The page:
The million-dollar question is, of course, how can anyone turn a bad department into a good one?  Who can get control over bullying work environments and force change upon them?  My sense is that it takes a strong-willed dean who’s not afraid of the bullies and who’s got a healthy budget to clean house with brutal post-tenure reviews (including perhaps buyouts), and to support lots of new hires.  But–in the arts and humanities–what deans have that kind of time or money, outside of elite universities and SLACs, where the humanities are central rather than marginal to the identity of the institution?  My guess is that most departments have to shift for themselves, so how do good people leverage their goodness to isolate, marginalize, and/or drive out the bad?



0 thoughts on “Don't sue–run for your lives! (Part II)

  1. At your former institution, they would run the cost and aggravation of conducting a job search every 2-3 years rather than tenure someone, all to keep bullies satisfied. That’s just idiotic! It’s also a testament to how much hold a few well-placed bullies can have on a workplace by creating this horrible climate, even culture, of fear and intimidation.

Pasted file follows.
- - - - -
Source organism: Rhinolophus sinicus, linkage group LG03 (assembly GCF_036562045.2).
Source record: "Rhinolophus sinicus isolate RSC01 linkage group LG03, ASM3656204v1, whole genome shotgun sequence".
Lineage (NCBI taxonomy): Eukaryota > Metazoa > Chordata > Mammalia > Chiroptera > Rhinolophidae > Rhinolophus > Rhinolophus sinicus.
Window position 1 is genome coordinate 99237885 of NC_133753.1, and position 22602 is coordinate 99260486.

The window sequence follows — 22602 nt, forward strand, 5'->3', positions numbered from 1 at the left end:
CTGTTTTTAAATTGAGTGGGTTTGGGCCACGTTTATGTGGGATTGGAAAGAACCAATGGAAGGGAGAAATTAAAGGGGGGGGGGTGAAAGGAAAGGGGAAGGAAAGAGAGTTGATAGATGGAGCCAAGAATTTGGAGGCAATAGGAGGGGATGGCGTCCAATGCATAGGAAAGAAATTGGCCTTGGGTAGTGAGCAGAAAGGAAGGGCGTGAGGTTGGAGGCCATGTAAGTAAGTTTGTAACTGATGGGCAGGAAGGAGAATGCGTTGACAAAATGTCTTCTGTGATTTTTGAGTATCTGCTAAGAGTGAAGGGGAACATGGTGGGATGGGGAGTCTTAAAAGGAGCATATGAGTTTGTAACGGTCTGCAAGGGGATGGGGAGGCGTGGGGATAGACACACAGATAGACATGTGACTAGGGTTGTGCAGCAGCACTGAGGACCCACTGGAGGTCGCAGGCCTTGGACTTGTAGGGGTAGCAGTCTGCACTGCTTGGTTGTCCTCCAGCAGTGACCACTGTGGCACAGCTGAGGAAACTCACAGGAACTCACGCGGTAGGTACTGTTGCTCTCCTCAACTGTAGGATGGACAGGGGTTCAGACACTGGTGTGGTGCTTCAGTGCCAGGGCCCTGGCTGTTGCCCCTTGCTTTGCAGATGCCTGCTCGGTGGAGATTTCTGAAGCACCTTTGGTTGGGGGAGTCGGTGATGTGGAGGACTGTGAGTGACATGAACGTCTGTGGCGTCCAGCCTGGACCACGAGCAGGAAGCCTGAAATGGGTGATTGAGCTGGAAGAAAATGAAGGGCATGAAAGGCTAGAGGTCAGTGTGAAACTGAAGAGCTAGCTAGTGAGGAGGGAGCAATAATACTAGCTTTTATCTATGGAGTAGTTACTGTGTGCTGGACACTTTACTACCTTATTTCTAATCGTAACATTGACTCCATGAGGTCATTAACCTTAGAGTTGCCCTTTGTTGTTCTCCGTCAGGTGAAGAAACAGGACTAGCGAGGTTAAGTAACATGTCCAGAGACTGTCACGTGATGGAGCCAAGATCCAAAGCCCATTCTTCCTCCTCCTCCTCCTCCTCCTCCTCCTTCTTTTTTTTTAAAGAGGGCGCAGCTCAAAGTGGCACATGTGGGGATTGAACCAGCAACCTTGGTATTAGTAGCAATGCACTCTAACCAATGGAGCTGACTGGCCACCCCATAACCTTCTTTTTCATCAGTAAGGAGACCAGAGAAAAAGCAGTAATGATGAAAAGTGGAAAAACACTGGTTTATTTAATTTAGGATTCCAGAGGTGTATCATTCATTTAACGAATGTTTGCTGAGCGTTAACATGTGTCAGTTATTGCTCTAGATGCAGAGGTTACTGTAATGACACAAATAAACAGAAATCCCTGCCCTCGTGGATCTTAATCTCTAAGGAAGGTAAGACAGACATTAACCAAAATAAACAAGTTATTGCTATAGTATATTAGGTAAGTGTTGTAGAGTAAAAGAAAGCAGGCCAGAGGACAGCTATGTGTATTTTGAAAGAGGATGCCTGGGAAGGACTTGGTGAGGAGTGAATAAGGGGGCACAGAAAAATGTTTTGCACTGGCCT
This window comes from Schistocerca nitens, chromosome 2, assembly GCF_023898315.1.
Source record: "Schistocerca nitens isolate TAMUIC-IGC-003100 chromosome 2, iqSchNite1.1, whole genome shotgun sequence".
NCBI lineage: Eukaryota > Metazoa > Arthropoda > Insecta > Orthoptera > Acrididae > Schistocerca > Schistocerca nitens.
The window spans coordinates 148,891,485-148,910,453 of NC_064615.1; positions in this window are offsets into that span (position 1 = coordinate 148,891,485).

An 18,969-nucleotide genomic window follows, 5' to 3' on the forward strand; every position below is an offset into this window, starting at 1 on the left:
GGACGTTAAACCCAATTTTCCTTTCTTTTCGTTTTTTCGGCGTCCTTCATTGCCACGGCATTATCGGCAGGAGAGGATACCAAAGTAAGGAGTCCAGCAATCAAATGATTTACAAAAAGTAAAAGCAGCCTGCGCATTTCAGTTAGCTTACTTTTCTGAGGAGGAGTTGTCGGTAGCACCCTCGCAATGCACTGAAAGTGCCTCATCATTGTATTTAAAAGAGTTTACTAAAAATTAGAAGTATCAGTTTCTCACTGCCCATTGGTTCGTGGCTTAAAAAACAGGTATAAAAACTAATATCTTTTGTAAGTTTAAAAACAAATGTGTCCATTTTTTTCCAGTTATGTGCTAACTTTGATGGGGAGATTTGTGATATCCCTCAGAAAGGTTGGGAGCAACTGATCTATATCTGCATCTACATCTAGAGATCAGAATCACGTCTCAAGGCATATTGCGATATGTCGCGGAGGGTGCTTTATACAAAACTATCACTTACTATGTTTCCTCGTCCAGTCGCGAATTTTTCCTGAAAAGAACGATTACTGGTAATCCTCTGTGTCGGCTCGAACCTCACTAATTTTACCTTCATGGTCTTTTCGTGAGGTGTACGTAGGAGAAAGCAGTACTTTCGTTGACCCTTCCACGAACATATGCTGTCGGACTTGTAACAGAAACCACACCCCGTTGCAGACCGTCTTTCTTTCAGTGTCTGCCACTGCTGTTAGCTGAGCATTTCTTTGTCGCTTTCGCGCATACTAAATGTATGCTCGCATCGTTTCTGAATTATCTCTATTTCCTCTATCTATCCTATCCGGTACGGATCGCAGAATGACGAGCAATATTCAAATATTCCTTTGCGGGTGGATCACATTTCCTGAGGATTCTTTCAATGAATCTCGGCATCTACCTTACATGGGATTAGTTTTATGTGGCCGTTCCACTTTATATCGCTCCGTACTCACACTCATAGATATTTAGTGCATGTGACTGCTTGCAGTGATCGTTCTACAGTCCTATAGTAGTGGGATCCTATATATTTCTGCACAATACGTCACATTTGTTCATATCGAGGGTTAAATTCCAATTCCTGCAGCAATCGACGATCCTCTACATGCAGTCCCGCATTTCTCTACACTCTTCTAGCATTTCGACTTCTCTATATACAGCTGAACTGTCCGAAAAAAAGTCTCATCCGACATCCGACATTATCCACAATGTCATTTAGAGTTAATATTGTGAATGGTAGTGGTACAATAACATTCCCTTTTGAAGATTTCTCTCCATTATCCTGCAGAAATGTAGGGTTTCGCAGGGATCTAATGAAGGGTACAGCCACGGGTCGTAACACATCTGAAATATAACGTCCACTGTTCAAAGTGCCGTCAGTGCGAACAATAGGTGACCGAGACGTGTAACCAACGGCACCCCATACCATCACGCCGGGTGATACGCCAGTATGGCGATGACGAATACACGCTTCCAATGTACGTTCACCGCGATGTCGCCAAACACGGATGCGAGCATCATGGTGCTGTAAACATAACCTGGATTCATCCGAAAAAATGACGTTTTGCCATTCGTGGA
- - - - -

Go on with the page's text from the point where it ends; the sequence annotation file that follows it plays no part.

Having been in one or two situations myself, one of the things that I noticed in terms of the culture of bullying was something that I compared to hazing, which you describe. “We all had to go through this abuse when we were new, so now you have to go through it too; and our reward is getting to be the abusers this time.” Bullying seemed to be the reward of the survivors.

    The victim is always the loser, staying or leaving, suffering or fighting. One other problem that I have with the “just leave” scenario is that it presumes that you can just go get another job elsewhere. As we know, in academia, it ain’t so easy to get the job in the first place. If you are in an abusive work environment, you will probalby be punished for merely looking and will have a difficult time getting needed recommendations. On the job market, that not only works against you, but can once again make the victim look like a “trouble maker.” Nasty all around.